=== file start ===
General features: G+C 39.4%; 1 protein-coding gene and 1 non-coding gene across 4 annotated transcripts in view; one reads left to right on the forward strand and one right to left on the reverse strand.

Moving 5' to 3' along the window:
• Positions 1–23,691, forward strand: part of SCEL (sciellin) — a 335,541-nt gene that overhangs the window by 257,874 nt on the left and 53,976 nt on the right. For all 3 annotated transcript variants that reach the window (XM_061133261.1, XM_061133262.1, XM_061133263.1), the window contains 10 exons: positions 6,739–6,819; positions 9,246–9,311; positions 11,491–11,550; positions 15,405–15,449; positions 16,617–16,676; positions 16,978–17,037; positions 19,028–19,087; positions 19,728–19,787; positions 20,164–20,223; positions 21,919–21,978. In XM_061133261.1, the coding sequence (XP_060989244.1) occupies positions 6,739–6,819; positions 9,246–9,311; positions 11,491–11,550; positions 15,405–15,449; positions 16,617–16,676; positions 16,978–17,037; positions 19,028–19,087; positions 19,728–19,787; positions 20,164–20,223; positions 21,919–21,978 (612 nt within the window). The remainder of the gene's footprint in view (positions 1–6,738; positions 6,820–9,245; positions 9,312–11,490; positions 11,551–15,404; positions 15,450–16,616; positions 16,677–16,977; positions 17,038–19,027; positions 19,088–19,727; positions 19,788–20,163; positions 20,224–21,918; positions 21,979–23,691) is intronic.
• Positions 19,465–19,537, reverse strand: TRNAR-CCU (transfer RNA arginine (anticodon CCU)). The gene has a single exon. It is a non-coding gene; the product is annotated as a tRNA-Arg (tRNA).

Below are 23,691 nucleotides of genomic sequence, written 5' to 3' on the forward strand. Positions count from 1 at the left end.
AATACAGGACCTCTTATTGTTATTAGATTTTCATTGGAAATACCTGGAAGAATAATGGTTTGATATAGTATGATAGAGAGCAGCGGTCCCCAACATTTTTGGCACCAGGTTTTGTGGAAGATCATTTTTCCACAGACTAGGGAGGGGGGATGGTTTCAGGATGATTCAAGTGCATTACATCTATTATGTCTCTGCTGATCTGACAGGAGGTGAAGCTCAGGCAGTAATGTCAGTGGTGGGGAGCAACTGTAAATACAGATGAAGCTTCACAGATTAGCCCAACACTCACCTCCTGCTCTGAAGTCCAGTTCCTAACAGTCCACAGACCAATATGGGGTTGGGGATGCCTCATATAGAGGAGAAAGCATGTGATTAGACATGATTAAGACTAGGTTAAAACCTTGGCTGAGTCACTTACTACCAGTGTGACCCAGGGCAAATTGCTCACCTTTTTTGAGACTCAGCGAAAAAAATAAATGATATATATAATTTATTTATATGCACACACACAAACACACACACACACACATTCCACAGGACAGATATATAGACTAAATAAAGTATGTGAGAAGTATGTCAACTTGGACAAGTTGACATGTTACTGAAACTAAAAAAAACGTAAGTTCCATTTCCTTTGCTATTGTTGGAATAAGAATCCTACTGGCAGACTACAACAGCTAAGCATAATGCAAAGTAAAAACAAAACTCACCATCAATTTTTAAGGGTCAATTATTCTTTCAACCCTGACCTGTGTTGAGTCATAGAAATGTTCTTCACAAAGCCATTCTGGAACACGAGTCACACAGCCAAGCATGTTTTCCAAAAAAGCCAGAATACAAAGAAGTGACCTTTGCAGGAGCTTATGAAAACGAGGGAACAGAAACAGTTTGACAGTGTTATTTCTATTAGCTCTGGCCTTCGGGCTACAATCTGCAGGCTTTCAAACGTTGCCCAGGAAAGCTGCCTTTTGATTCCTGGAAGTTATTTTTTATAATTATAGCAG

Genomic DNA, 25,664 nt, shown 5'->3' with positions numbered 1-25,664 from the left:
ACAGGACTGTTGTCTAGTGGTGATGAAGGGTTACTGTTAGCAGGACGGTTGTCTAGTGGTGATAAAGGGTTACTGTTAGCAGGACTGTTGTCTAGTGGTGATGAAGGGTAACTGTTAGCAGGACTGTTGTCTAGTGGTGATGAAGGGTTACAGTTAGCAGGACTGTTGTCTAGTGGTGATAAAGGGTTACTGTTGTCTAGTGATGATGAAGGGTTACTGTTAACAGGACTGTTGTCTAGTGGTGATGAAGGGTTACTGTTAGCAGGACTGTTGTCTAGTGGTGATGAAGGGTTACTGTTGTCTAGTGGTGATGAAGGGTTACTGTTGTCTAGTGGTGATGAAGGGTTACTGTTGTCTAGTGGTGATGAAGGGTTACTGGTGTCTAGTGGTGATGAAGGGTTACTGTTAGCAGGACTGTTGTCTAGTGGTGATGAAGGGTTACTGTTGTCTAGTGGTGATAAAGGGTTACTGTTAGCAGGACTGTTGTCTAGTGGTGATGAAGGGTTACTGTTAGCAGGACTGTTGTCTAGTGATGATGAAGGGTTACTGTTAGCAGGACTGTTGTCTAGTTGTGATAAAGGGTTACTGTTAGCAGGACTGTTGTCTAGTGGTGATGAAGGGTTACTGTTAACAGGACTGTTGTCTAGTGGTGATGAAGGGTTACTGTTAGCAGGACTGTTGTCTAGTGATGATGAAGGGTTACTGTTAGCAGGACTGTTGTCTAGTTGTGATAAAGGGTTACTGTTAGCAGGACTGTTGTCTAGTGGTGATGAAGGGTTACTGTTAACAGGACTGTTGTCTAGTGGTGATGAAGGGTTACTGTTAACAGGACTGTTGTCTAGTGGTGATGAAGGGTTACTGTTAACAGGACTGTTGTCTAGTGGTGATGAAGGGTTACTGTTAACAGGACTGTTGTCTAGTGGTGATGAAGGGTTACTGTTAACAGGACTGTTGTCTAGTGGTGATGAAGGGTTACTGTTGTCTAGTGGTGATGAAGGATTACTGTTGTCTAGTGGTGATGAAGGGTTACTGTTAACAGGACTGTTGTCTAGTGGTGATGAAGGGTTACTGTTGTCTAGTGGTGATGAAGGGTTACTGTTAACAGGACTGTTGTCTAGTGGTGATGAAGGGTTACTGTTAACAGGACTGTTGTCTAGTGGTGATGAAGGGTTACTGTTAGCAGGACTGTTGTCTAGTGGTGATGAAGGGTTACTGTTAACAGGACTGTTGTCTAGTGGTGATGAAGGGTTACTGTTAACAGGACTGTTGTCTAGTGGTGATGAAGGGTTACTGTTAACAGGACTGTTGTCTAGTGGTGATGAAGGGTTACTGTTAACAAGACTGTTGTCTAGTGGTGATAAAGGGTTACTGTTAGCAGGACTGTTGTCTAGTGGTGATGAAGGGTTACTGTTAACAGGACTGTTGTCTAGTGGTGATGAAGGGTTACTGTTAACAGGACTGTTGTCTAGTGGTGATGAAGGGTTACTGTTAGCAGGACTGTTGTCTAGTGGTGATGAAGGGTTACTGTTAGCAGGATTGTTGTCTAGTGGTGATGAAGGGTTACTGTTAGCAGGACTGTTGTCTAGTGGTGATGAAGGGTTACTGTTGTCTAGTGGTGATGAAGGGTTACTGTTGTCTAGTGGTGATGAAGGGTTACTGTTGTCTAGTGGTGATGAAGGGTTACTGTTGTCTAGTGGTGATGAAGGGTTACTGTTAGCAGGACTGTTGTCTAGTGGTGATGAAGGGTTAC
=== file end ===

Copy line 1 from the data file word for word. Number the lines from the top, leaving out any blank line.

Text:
General features: G+C 39.4%; 1 protein-coding gene and 1 non-coding gene across 4 annotated transcripts in view; one reads left to right on the forward strand and one right to left on the reverse strand.